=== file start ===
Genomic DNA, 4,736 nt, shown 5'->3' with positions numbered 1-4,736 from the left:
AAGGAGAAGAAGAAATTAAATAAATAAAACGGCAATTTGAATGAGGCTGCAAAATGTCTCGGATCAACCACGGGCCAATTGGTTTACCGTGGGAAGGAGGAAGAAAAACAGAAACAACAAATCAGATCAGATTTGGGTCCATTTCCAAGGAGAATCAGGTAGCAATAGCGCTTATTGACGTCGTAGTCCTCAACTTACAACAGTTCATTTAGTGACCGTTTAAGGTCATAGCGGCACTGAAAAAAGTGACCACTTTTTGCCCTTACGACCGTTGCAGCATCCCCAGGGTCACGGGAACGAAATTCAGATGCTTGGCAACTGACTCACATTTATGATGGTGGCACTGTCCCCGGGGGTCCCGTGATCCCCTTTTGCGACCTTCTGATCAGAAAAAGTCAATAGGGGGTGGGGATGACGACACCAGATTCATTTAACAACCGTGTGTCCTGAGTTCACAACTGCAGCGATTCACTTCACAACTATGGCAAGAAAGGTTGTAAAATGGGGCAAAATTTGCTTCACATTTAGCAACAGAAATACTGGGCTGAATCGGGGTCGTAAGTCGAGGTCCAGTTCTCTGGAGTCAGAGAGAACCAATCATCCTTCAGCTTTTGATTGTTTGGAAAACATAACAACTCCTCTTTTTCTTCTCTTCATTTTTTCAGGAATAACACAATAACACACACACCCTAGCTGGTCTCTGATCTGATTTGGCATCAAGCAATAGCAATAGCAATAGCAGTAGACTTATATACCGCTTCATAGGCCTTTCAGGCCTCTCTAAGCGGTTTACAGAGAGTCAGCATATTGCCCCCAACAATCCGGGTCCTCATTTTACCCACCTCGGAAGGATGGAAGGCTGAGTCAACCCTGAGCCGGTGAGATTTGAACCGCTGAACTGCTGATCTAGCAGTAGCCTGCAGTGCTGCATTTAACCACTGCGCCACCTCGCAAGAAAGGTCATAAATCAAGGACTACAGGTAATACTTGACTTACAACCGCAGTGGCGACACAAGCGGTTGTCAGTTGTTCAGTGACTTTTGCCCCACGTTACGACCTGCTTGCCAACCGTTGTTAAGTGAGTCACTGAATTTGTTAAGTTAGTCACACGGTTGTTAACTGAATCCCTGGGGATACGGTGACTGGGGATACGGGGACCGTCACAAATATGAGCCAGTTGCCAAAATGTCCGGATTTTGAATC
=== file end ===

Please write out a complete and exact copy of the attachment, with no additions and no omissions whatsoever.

Genomic DNA, 4,736 nt, shown 5'->3' with positions numbered 1-4,736 from the left:
AAGGAGAAGAAGAAATTAAATAAATAAAACGGCAATTTGAATGAGGCTGCAAAATGTCTCGGATCAACCACGGGCCAATTGGTTTACCGTGGGAAGGAGGAAGAAAAACAGAAACAACAAATCAGATCAGATTTGGGTCCATTTCCAAGGAGAATCAGGTAGCAATAGCGCTTATTGACGTCGTAGTCCTCAACTTACAACAGTTCATTTAGTGACCGTTTAAGGTCATAGCGGCACTGAAAAAAGTGACCACTTTTTGCCCTTACGACCGTTGCAGCATCCCCAGGGTCACGGGAACGAAATTCAGATGCTTGGCAACTGACTCACATTTATGATGGTGGCACTGTCCCCGGGGGTCCCGTGATCCCCTTTTGCGACCTTCTGATCAGAAAAAGTCAATAGGGGGTGGGGATGACGACACCAGATTCATTTAACAACCGTGTGTCCTGAGTTCACAACTGCAGCGATTCACTTCACAACTATGGCAAGAAAGGTTGTAAAATGGGGCAAAATTTGCTTCACATTTAGCAACAGAAATACTGGGCTGAATCGGGGTCGTAAGTCGAGGTCCAGTTCTCTGGAGTCAGAGAGAACCAATCATCCTTCAGCTTTTGATTGTTTGGAAAACATAACAACTCCTCTTTTTCTTCTCTTCATTTTTTCAGGAATAACACAATAACACACACACCCTAGCTGGTCTCTGATCTGATTTGGCATCAAGCAATAGCAATAGCAATAGCAGTAGACTTATATACCGCTTCATAGGCCTTTCAGGCCTCTCTAAGCGGTTTACAGAGAGTCAGCATATTGCCCCCAACAATCCGGGTCCTCATTTTACCCACCTCGGAAGGATGGAAGGCTGAGTCAACCCTGAGCCGGTGAGATTTGAACCGCTGAACTGCTGATCTAGCAGTAGCCTGCAGTGCTGCATTTAACCACTGCGCCACCTCGCAAGAAAGGTCATAAATCAAGGACTACAGGTAATACTTGACTTACAACCGCAGTGGCGACACAAGCGGTTGTCAGTTGTTCAGTGACTTTTGCCCCACGTTACGACCTGCTTGCCAACCGTTGTTAAGTGAGTCACTGAATTTGTTAAGTTAGTCACACGGTTGTTAACTGAATCCCTGGGGATACGGTGACTGGGGATACGGGGACCGTCACAAATATGAGCCAGTTGCCAAAATGTCCGGATTTTGAATC